Postdoctoral Teaching Associate
My doctoral dissertation combines the ethnography of education with applied linguistics, examining the role the English language plays in postcolonial and postwar northern Sri Lanka. It also looks at people's lives in the Jaffna peninsula who have experienced firsthand the devastation of violence and displacement during the Sri Lankan Civil War (1983-2009). I focus on the power dynamics of ethnoreligious and social relations in the country, particularly the caste system.
Ph.D. (2021) Applied Anthropology (Teachers College), Columbia University
M.Phil. (2019) Applied Anthropology (Teachers College), Columbia University
M.A. (2012) South Asian Studies, Columbia University
H.B.A. (2006) History and Political Science, University of Toronto
Courses Taught at the University of Tennessee, Knoxville
ANTH 432 – Anthropology of Warfare, Violence, and Peace
ANTH 421 – Refugees and Displaced People
ANTH 321 – Anthropology of South Asia
ANTH 410 – Principles of Cultural Anthropology
Hashmi, Zehra and Prashanth Kuganathan. 2017. “Caste in a Tamil Family: On Purity and Pollution in Post-war Jaffna.” Economic & Political Weekly 52(21): 15-18.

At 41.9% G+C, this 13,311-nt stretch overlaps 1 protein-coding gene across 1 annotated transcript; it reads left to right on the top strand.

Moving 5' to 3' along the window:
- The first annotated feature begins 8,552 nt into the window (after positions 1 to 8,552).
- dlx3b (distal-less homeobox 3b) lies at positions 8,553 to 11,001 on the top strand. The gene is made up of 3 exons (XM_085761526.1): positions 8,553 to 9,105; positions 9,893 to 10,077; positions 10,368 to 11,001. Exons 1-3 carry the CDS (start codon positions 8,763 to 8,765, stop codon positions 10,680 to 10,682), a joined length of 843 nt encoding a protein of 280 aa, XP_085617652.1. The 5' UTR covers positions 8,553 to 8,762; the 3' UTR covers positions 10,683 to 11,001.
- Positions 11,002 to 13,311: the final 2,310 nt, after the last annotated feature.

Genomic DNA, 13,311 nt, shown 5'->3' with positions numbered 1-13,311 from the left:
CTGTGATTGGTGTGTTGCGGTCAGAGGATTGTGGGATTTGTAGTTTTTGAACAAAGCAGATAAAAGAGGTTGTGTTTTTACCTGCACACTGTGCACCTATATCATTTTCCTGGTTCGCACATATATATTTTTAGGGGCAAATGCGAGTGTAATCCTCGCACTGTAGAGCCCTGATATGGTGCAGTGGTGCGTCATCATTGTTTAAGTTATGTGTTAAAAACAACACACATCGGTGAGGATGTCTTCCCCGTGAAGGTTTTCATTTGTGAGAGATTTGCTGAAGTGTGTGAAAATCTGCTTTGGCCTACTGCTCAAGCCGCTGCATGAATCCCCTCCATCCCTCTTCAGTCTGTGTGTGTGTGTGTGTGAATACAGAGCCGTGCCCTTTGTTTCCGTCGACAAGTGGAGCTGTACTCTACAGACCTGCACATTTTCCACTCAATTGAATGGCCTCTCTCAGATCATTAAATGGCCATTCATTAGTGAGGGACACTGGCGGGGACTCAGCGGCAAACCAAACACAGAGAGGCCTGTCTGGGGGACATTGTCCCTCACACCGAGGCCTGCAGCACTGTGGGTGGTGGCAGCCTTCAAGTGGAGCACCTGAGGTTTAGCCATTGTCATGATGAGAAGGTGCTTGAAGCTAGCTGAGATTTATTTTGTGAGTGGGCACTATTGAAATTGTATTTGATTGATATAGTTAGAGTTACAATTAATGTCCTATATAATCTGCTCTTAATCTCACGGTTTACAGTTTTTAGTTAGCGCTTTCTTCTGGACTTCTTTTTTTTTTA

Kuganathan, Prashanth. 2018. “Madurika Rasaratnam Tamils and the Nation: India and Sri Lanka Compared” (book review). Studies in Ethnicity and Nationalism 17(3): 383-385. doi.org/10.1111/sena.12259
Kuganathan, Prashanth. 2022. “Of Tigers and Temples: The Jaffna Caste System in Transition During the Sri Lankan Civil War” (forthcoming chapter). In Sociology of South Asia: Postcolonial Legacies, Global Imaginaries, edited by Smitha Radhakrishnan and Gowri Vijayakumar. London: Palgrave Macmillan.
Kuganathan, Prashanth. 2014. “Social Stratification in Jaffna: A Survey of Recent Research on Caste.” Sociology Compass 8(1): 78–88. doi.org/10.1111/soc4.12101